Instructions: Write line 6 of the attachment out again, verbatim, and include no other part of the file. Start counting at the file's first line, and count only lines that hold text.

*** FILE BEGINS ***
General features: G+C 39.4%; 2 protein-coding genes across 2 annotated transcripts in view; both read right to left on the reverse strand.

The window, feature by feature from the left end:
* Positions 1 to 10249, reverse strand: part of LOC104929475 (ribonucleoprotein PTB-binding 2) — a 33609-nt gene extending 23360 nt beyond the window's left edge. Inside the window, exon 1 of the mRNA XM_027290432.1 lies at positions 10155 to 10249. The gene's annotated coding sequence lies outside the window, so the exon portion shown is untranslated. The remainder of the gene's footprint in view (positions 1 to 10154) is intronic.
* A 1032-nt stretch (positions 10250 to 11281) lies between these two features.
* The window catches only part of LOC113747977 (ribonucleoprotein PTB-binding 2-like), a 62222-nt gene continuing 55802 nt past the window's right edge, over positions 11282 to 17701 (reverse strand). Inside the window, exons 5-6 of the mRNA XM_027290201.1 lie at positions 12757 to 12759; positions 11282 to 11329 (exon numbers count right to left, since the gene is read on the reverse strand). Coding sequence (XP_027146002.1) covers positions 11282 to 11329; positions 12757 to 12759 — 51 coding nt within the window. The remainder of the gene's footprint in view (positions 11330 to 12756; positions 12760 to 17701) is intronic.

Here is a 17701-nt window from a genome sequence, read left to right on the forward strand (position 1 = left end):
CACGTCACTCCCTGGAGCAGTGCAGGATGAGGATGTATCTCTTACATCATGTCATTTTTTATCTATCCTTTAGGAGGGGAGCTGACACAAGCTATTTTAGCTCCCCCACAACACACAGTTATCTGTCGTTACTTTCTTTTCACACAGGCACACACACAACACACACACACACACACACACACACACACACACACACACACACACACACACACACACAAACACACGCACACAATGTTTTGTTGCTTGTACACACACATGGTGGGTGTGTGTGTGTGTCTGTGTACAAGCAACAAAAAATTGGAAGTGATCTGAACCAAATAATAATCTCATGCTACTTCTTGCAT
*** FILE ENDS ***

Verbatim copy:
Here is a 17701-nt window from a genome sequence, read left to right on the forward strand (position 1 = left end):